Ginger is another fantastic herb. Used for the treatment of many aliments, it
is very beneficial in relieving arthritis. Its anti-inflammatory properties
make it a well know arthritis treatment. Ginger contains zingibain, a special
proteolytic* enzyme. Research shows that proteolytic enzymes have
anti-inflammatory properties. Taken as a tincture, as a tea or fresh, it does
not have any reported side effects to high dosages. A dish prepared with
ginger will actually give you a medicinal dose of the herb.
*proteolysis: the hydrolysis of proteins into simpler compounds by the action of enzymes.
Bromelain a proteclytic enzyme present in pineapples helps prevent inflammation. Bromelain helps the body get rid if immune antigen complex compounds that are inflicted in some arthritic conditions In addition to zingibain and bromelain there are other proteclytic enzymes that have similar effects. Kiwifruit, paw paw and figs are excellent sources. Calcium is always needed by the body and especially to aid in the prevention of osteoporosis.
Food and herbs high in calcium are : Alfalfa, Liquorice, Red clover shoots, Camomile, Chives, Coltsfoot, Dandelion, Horestail, Meadowsweet, Nettle, Plantain, Watercress, Cabbage, Thyme and basil.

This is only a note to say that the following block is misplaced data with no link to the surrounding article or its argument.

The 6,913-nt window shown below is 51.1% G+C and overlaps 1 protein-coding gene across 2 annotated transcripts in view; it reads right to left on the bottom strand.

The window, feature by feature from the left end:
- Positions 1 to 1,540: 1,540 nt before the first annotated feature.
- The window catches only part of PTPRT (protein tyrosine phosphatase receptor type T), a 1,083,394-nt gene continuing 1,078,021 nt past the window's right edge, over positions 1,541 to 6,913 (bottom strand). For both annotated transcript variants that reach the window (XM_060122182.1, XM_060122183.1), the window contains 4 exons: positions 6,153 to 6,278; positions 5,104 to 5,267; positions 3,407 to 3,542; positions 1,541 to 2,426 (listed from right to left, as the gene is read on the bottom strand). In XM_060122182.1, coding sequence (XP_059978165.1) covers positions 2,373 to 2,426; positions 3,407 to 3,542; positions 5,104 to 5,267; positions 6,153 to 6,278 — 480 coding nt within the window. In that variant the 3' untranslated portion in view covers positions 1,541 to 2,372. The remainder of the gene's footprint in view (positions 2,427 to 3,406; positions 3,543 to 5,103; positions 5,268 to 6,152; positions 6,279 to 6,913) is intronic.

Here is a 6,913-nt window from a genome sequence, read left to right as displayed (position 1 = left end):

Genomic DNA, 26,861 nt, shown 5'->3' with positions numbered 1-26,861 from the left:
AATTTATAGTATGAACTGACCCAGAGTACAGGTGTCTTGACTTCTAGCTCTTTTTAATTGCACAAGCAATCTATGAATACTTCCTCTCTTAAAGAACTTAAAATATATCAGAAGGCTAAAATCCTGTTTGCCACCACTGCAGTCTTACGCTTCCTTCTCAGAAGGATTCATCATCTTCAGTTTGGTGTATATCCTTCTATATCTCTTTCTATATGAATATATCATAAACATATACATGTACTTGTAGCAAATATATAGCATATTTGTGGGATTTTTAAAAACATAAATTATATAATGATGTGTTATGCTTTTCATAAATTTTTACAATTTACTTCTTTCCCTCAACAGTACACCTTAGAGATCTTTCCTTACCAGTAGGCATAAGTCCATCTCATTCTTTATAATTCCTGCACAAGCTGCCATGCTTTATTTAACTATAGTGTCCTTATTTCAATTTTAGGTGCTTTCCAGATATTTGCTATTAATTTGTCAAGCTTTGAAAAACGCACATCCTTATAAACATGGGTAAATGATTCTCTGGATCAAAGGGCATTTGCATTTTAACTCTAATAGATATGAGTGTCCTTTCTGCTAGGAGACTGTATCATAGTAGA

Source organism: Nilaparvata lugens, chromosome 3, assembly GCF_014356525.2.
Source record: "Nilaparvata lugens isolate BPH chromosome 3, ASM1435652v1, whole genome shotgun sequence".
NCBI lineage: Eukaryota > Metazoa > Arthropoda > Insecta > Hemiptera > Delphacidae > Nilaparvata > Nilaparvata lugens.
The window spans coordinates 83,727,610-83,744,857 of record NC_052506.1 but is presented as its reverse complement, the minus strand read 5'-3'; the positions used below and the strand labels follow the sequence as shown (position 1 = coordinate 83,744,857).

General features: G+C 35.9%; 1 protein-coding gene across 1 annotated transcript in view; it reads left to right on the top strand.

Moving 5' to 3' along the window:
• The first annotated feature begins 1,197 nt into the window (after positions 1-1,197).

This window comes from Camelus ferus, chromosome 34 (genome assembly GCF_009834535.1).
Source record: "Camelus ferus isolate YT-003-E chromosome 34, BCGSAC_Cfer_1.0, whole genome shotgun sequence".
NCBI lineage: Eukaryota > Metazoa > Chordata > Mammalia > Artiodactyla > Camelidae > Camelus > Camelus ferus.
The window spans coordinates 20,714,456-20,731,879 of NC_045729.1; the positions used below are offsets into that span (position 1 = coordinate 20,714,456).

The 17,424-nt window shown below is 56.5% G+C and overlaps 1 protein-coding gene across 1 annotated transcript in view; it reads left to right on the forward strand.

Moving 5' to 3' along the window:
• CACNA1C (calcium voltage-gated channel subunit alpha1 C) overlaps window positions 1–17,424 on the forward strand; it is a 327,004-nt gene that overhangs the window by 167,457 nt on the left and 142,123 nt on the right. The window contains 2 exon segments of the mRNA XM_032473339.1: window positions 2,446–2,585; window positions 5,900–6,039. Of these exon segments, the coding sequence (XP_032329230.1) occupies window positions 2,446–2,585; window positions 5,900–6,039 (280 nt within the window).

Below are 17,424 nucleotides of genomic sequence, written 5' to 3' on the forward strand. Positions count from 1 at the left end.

Cayenne Pepper or Red Pepper ( Capsicum frutescens ) is another wonderful herb, with a wide range of medical properties to heal the body. Considered one of the best local and circulatory stimulants, cayenne may be used externally for poor circulation, unbroken chilblains and pains associated with arthritis and lumbago Capsicum creams are readily available or you can add a few drops of cayenne tincture to an ointment. If you do add to a cream, use sparingly at first gradually increasing the dosage.
Cayenne can be very hot and some people are sensitive. So test it first. Taken internally cayenne stimulates the heart, regulating the blood flow and strengthening the arteries and capillaries. Cayenne also contains capsaicin, a pain-relieving chemical. This also triggers the body to release endorphins, natures own opiates. Take cayenne as a tincture for fast acting absorption, and include the spice in your food.
Devils Claw a tuber found in South Africa contains a glycoside called harpagoside that helps to reduce inflammation in joints. Best taken in the tincture form especially for inflamed joints. Also good for itchy skin with no obvious cause. One caution, this herb should be avoided during pregnancy.
Additional herbs that will assist in treating arthritis are: Turmeric, Willow a natural pain killer, Liquorice which has anti-inflammatory qualities, rosemary, oregano, basil, camphor, celery seed, meadowsweet.
Copyright © 2002 P. Topham: U.S. Nutritional and Herbal Researcher - All Rights Reserved